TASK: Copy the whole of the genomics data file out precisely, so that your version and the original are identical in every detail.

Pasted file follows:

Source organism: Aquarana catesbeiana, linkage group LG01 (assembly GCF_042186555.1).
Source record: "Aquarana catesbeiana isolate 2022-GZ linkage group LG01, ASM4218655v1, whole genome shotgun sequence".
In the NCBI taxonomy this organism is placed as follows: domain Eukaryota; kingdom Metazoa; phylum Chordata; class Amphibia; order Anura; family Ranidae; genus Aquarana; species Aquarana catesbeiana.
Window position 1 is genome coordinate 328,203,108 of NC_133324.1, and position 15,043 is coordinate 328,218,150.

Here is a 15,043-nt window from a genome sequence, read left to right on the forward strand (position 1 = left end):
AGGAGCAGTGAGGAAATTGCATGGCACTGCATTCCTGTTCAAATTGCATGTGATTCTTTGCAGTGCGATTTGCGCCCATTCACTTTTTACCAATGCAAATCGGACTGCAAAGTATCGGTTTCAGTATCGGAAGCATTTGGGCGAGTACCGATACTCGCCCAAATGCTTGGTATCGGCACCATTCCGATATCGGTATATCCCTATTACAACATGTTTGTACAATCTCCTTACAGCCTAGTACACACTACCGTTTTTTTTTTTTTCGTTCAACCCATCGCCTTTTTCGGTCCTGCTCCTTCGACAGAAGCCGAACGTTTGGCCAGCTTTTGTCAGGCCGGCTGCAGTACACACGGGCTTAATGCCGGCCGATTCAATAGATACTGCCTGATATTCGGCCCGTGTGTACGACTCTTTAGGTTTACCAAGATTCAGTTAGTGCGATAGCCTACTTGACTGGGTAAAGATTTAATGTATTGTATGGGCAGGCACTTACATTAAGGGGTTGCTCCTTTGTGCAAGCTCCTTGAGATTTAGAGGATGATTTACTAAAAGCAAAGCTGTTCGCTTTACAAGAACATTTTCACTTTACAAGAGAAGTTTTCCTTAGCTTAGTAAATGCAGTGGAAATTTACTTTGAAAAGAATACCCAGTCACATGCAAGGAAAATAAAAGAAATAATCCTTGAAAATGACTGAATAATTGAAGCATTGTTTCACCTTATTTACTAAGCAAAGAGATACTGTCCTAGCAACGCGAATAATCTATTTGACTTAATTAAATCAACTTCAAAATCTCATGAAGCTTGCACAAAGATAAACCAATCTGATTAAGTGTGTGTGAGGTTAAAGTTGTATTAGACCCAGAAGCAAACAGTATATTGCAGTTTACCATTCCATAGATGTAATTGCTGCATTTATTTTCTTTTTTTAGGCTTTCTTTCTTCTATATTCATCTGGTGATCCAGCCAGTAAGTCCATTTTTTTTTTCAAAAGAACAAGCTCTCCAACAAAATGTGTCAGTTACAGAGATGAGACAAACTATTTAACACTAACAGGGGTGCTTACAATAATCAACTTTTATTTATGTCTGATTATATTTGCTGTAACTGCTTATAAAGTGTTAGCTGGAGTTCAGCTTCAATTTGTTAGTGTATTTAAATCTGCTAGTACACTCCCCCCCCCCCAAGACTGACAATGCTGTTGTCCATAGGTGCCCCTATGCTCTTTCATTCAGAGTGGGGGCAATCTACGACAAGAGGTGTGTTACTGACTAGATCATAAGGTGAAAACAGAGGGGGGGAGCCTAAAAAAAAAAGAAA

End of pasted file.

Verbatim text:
Source organism: Aquarana catesbeiana, linkage group LG01 (assembly GCF_042186555.1).
Source record: "Aquarana catesbeiana isolate 2022-GZ linkage group LG01, ASM4218655v1, whole genome shotgun sequence".
In the NCBI taxonomy this organism is placed as follows: domain Eukaryota; kingdom Metazoa; phylum Chordata; class Amphibia; order Anura; family Ranidae; genus Aquarana; species Aquarana catesbeiana.
Window position 1 is genome coordinate 328,203,108 of NC_133324.1, and position 15,043 is coordinate 328,218,150.

Here is a 15,043-nt window from a genome sequence, read left to right on the forward strand (position 1 = left end):
AGGAGCAGTGAGGAAATTGCATGGCACTGCATTCCTGTTCAAATTGCATGTGATTCTTTGCAGTGCGATTTGCGCCCATTCACTTTTTACCAATGCAAATCGGACTGCAAAGTATCGGTTTCAGTATCGGAAGCATTTGGGCGAGTACCGATACTCGCCCAAATGCTTGGTATCGGCACCATTCCGATATCGGTATATCCCTATTACAACATGTTTGTACAATCTCCTTACAGCCTAGTACACACTACCGTTTTTTTTTTTTTCGTTCAACCCATCGCCTTTTTCGGTCCTGCTCCTTCGACAGAAGCCGAACGTTTGGCCAGCTTTTGTCAGGCCGGCTGCAGTACACACGGGCTTAATGCCGGCCGATTCAATAGATACTGCCTGATATTCGGCCCGTGTGTACGACTCTTTAGGTTTACCAAGATTCAGTTAGTGCGATAGCCTACTTGACTGGGTAAAGATTTAATGTATTGTATGGGCAGGCACTTACATTAAGGGGTTGCTCCTTTGTGCAAGCTCCTTGAGATTTAGAGGATGATTTACTAAAAGCAAAGCTGTTCGCTTTACAAGAACATTTTCACTTTACAAGAGAAGTTTTCCTTAGCTTAGTAAATGCAGTGGAAATTTACTTTGAAAAGAATACCCAGTCACATGCAAGGAAAATAAAAGAAATAATCCTTGAAAATGACTGAATAATTGAAGCATTGTTTCACCTTATTTACTAAGCAAAGAGATACTGTCCTAGCAACGCGAATAATCTATTTGACTTAATTAAATCAACTTCAAAATCTCATGAAGCTTGCACAAAGATAAACCAATCTGATTAAGTGTGTGTGAGGTTAAAGTTGTATTAGACCCAGAAGCAAACAGTATATTGCAGTTTACCATTCCATAGATGTAATTGCTGCATTTATTTTCTTTTTTTAGGCTTTCTTTCTTCTATATTCATCTGGTGATCCAGCCAGTAAGTCCATTTTTTTTTTCAAAAGAACAAGCTCTCCAACAAAATGTGTCAGTTACAGAGATGAGACAAACTATTTAACACTAACAGGGGTGCTTACAATAATCAACTTTTATTTATGTCTGATTATATTTGCTGTAACTGCTTATAAAGTGTTAGCTGGAGTTCAGCTTCAATTTGTTAGTGTATTTAAATCTGCTAGTACACTCCCCCCCCCCCAAGACTGACAATGCTGTTGTCCATAGGTGCCCCTATGCTCTTTCATTCAGAGTGGGGGCAATCTACGACAAGAGGTGTGTTACTGACTAGATCATAAGGTGAAAACAGAGGGGGGGAGCCTAAAAAAAAAAGAAA